Also read: Facebook’s policy shift is less about privacy and more about profits

Terrorism works when the audience identifies with the terrorists’ cause, and fails when it sympathises with the victims. As long as there were media gatekeepers and editorial norms, coverage could be shaped to make the audience generally sympathise with the victims, if not feel repulsed by the terrorists. But now, the terrorist can, inexpensively, take his case directly to a worldwide audience. Sure, a majority of the audience will still recoil in horror. There will however be some people who will openly applaud the terrorist, identify with his cause, and at the margin, encourage more people to do the same. This is what is happening right now with Tarrant’s atrocious footage and manifesto.

Social media has thus transformed the threat from terrorism: you don’t need to be a well-resourced, state-supported organisation. You can be an individual, plugged into an echo chamber in a highly polarised public discourse, with some means to create spectacular violence.

The best that the governments can do is make the actual attacks harder to carry out and, when they do occur, limit the physical damage — by tightening security, improving surveillance, denying access to arms and explosives and so on. Yet, if you make airplanes hard to hijack, they’ll go on a shooting spree. If you make explosives hard to procure, they’ll use trucks to mow people down. If you ban automatic weapons, they’ll find some other means.

Also read: Indian high commission confirms death of 5 Indians in New Zealand massacre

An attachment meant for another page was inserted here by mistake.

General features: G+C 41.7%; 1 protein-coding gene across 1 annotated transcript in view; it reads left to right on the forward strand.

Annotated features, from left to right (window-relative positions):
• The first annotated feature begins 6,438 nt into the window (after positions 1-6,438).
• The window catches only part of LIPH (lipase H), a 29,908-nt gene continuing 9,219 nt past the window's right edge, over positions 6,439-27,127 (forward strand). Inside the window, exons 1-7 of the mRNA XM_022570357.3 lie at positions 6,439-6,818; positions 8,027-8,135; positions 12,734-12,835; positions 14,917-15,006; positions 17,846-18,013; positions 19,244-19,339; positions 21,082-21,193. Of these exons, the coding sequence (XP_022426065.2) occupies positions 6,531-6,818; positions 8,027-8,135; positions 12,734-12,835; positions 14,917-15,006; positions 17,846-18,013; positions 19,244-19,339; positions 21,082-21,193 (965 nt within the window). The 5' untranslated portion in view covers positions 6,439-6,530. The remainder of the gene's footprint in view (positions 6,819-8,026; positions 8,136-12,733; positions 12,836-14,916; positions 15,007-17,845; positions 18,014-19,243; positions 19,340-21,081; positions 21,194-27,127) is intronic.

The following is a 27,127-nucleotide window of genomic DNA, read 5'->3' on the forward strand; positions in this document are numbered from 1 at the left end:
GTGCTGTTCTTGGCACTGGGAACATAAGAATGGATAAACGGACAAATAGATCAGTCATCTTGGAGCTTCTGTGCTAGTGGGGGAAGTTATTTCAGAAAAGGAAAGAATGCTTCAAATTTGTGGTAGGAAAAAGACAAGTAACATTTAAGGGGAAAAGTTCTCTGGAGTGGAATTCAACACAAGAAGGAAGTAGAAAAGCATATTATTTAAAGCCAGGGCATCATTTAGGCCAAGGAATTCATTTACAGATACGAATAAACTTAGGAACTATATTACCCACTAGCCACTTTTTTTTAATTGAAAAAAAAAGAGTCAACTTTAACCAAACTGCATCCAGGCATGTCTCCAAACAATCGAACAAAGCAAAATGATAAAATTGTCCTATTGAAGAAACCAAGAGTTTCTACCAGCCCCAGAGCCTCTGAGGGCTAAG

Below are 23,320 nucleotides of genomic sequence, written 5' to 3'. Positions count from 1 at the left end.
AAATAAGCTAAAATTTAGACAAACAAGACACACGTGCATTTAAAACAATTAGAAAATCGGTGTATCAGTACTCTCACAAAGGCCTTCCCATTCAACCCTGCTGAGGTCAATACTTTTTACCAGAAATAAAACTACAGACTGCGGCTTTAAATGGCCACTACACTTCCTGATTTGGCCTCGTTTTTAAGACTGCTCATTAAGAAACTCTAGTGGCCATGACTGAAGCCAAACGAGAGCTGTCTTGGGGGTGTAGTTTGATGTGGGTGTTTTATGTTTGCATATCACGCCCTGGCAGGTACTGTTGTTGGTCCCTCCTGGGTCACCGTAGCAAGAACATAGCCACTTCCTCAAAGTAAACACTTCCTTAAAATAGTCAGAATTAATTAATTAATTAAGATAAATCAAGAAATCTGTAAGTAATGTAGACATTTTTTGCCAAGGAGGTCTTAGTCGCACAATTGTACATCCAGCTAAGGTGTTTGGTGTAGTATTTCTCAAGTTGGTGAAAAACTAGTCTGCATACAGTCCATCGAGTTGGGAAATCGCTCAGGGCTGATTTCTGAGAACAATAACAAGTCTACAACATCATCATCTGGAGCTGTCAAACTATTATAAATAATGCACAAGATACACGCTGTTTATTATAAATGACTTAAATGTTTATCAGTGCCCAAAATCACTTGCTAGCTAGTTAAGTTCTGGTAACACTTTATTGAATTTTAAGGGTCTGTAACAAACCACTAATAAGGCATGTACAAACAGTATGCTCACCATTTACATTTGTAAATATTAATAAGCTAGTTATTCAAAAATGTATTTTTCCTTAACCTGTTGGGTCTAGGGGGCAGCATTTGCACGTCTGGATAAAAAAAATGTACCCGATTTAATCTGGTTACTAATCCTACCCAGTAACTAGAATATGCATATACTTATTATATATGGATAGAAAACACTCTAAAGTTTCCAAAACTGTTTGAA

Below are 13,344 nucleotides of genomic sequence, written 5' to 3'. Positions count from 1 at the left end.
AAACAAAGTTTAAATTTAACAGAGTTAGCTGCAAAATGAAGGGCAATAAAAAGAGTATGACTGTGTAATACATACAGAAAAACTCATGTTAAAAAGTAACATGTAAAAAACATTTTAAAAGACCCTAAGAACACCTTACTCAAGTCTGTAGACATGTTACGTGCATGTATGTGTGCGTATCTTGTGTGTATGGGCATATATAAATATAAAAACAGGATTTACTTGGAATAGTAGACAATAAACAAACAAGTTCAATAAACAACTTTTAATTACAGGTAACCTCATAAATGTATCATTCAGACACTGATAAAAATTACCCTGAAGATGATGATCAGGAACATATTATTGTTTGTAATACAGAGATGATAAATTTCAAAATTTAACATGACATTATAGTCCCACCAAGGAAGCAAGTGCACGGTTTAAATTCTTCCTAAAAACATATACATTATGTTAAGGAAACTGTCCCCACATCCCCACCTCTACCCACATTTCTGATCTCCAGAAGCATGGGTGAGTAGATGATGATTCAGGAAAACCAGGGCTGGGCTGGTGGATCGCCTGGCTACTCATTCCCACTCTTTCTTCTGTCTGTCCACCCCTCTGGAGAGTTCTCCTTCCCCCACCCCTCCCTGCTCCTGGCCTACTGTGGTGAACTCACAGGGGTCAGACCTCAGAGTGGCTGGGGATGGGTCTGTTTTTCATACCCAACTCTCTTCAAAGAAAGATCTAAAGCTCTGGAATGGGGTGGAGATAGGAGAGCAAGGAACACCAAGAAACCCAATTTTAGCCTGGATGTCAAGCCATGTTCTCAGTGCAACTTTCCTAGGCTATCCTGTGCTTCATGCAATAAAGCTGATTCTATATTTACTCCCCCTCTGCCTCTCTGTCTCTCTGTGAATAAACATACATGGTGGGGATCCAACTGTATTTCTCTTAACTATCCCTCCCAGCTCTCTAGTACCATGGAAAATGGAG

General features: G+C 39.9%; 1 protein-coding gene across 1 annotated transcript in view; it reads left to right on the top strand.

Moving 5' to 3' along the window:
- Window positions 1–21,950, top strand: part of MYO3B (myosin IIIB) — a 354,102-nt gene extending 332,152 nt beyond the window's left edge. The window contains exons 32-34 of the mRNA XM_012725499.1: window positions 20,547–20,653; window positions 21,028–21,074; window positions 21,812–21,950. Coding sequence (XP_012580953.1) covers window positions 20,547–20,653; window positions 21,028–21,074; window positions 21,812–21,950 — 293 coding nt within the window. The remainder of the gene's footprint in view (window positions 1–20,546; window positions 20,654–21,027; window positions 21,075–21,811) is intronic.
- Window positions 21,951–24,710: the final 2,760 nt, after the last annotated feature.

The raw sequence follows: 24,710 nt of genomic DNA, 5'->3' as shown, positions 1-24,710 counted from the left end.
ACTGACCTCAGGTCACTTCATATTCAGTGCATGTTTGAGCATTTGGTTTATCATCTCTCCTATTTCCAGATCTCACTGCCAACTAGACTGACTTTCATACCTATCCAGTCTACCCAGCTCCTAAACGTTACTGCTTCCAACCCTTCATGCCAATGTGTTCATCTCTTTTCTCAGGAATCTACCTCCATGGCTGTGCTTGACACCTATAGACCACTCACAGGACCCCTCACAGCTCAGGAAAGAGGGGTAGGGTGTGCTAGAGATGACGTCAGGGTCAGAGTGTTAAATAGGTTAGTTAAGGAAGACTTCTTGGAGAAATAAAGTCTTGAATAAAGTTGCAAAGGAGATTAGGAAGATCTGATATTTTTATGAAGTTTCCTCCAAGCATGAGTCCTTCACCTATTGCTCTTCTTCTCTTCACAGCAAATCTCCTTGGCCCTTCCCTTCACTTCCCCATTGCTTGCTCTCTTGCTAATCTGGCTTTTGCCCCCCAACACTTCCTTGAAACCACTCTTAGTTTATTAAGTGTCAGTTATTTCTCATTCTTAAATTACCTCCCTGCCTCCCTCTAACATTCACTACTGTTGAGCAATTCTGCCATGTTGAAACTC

The methods will change, but terrorism will be an increasingly attractive option for people in the Information Age to promote their politics. It’s not going away any time soon. Sorry to bring you the bad news.

What can we do about it? One option is to ban social media, censor information and become a China-like authoritarian state. Terrorism will not be effective if information is restricted, surveillance is pervasive and people are politically powerless. Another option is to ensure that our society continues to identify with the victims, and abhors political violence of any kind. The former is undesirable and the latter is perhaps unattainable in practice. We need to look for better options.

Tailpiece: It is a misconception that the term “terrorism” cannot be defined. Analytically, there is a significant degree of convergence on the definition. It is somewhere along the lines of “the use or threat of use of violence against innocent targets for a political purpose, by creating fear and anxiety”. The problem arises because people usually conflate the definition of the term with a value judgement to its purpose. Just because the United Nations cannot arrive at an accepted definition of terrorism doesn’t mean there isn’t one.

The author is director of the Takshashila Institution, an independent centre for research and education in public policy.